This literature review explains the complexities of the distributional consequences of carbon pricing, specifically carbon taxes, based on over 20 years of economic research.
- Carbon taxes are likely not as regressive as they are often thought to be.
- Poor households can be compensated for increased prices through effective use of tax revenue.
- Incidence measures based on annual income or only use-side effects may overstate tax regressivity.
- Government programs that index to inflation may contribute to a more progressive tax.
- Tax effects in different parts of the country will be muted.
- Recycling revenue to consumers through direct rebates will be progressive and reach more households, though targeted tax swaps could have similar effects.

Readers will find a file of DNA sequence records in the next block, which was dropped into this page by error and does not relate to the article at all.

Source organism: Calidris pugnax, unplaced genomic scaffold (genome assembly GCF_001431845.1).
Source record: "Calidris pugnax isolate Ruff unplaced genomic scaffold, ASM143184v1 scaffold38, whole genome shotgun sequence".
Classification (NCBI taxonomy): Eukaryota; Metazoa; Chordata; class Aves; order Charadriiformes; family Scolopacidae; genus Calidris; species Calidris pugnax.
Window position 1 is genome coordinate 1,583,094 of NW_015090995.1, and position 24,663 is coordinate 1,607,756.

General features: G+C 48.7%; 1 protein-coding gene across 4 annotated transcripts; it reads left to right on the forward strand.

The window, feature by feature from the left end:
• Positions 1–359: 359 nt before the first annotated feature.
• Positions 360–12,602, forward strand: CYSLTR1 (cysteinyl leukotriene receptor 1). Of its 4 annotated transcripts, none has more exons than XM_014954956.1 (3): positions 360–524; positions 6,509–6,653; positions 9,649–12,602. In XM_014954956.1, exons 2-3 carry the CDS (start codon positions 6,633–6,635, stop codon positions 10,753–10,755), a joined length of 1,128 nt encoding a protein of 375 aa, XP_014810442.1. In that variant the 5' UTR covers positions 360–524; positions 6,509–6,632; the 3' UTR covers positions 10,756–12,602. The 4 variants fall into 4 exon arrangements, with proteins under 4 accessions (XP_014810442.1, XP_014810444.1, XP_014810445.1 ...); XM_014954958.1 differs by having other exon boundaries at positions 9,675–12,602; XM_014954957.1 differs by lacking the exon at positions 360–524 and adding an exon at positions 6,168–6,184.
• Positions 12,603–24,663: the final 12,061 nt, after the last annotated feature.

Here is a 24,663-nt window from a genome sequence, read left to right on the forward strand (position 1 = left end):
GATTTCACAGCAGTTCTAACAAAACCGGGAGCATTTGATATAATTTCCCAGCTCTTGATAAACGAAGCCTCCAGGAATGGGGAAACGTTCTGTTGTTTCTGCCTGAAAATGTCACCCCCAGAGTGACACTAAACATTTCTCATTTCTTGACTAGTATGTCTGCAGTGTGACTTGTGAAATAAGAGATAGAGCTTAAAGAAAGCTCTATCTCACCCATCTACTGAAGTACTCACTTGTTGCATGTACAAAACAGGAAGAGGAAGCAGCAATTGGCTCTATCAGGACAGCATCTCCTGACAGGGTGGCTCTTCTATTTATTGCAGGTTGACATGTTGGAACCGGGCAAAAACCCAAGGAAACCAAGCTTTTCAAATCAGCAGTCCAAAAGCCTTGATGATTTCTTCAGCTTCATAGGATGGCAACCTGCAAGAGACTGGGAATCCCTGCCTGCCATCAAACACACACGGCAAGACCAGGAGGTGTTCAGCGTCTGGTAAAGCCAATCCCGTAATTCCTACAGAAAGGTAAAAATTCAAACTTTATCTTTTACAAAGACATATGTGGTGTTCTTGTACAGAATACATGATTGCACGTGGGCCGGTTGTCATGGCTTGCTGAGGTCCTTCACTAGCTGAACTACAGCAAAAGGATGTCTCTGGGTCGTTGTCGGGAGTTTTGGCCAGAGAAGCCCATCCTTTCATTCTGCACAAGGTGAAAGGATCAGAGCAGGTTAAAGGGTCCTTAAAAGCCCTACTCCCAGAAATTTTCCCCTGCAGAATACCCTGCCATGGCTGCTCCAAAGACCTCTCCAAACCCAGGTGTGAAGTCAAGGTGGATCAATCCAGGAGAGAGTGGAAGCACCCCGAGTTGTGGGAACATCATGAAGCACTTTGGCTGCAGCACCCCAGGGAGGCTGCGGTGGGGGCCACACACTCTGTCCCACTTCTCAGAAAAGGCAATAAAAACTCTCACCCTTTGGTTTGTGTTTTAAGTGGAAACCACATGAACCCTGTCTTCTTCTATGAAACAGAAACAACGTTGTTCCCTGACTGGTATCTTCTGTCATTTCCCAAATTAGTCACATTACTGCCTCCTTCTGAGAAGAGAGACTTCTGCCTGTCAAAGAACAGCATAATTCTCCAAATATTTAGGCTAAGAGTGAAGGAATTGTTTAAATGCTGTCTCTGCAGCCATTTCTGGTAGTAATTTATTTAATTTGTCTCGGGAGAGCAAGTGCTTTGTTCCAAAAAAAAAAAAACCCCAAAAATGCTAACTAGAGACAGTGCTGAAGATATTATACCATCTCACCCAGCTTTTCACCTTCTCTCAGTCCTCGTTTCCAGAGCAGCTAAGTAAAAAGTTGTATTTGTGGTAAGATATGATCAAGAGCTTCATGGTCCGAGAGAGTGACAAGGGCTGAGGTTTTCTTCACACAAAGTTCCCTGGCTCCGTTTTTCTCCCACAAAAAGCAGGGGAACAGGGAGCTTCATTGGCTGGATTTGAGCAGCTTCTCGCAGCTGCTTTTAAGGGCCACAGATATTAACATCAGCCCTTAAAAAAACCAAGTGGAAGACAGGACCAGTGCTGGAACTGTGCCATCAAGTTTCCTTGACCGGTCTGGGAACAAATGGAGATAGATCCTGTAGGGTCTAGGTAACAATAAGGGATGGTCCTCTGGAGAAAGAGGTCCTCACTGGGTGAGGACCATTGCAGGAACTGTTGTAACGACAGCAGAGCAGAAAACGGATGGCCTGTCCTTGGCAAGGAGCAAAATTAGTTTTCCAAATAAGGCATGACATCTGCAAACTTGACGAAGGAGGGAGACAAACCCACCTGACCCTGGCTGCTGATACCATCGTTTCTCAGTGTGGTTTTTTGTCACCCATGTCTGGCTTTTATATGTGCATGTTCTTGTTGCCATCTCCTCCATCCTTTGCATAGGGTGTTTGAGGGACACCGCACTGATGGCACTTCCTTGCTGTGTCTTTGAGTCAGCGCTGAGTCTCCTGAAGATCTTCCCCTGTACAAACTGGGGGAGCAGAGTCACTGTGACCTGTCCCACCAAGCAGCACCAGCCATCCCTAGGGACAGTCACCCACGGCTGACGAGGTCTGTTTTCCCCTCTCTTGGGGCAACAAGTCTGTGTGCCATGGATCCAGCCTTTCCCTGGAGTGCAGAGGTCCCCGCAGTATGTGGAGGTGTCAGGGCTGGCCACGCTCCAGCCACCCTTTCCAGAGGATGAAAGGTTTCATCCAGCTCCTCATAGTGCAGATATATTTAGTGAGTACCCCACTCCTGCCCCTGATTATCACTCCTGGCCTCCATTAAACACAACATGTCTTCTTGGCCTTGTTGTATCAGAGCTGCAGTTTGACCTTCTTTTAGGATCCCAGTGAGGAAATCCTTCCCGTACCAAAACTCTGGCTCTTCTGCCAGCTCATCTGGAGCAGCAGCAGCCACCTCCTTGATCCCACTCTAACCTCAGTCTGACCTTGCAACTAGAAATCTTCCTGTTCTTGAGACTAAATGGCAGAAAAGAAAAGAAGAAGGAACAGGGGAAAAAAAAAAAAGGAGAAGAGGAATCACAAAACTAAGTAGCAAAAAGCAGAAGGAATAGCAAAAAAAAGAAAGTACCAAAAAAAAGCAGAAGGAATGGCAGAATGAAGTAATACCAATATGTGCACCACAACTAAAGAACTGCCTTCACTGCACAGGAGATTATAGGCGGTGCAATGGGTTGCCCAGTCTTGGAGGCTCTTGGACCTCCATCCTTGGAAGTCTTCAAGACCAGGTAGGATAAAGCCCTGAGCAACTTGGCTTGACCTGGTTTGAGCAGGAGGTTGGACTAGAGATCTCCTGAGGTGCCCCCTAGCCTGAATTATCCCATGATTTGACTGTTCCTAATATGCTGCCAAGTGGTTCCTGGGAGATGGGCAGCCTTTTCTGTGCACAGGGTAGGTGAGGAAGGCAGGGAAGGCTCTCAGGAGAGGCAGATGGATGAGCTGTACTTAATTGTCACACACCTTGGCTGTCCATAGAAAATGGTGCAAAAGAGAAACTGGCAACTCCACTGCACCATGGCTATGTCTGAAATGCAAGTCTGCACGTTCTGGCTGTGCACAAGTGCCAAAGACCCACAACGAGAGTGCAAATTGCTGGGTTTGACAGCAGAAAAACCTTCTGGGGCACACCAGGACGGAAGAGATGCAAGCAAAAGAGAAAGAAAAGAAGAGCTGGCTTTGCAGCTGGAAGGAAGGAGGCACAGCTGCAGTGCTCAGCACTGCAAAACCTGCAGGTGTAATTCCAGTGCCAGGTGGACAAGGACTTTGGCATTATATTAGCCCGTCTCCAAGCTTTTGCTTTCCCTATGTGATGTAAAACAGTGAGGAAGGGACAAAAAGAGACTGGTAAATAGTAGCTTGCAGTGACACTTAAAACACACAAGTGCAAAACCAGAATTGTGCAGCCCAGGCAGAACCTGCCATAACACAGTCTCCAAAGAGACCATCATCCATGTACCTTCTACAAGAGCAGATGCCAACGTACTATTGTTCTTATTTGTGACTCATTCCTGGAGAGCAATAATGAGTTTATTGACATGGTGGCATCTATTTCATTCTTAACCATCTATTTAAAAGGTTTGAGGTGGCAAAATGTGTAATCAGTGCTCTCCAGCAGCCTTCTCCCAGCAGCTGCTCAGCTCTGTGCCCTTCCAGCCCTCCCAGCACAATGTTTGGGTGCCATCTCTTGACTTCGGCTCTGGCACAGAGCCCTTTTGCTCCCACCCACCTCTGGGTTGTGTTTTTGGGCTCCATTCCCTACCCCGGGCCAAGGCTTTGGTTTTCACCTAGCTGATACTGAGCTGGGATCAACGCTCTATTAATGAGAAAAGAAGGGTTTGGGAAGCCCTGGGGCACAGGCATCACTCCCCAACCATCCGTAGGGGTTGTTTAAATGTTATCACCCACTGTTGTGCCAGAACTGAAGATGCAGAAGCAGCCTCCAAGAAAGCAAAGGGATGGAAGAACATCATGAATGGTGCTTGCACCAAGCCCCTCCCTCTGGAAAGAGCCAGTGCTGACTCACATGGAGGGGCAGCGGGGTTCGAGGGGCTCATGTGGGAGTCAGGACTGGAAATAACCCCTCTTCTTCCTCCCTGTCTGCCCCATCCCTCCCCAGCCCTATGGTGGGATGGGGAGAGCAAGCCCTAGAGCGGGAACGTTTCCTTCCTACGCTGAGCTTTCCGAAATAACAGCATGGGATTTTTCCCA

Economists largely agree that employing a carbon pricing mechanism—either through a cap-and-trade system or a carbon tax—is the most effective way to combat increasing greenhouse gas emissions. However, both approaches currently face political aversion, due in part to the idea that taxing carbon emissions will result in higher prices for energy and consumer goods, and would thereby hurt low-income households. In a new RFF issue brief, “Progressing to a Fair Carbon Tax: Policy Design Options and Impacts to Households,” Center Fellow Daniel Morris and Clayton Munnings argue that the regressive impacts of a carbon tax are often overstated and can be addressed by well-crafted policy. Analyzing over 20 years of economic research, the authors highlight the ways in which US carbon taxes could be made progressive, ensuring that vulnerable individuals are recompensed accordingly. Morris and Munnings note that tax revenue can be used for direct rebates or tax swaps to offset the disproportionate effects of a carbon tax on low-income households, while still helping to achieve the goal of decreasing greenhouse gas emissions in an economically effective manner. Through a rebate, the government would directly send households a portion of the revenue generated by the carbon tax. Although this approach would apply to all households, direct rebates have been found to benefit the lowest 20 percent of households to the greatest degree. With a tax swap, carbon tax revenue would be exchanged with existing distortionary taxes. According to the authors, the “swap approach would compensate households for income lost to the carbon tax by reducing income and payroll taxes, which may enhance economic efficiency, depending on the distortionary tax being offset.” They note, however, that “Increased economic efficiency may come at the detriment of equity concerns. If lawmakers are most concerned about protecting low-income households, then they need to ensure they offset the specific taxes that will benefit those households.”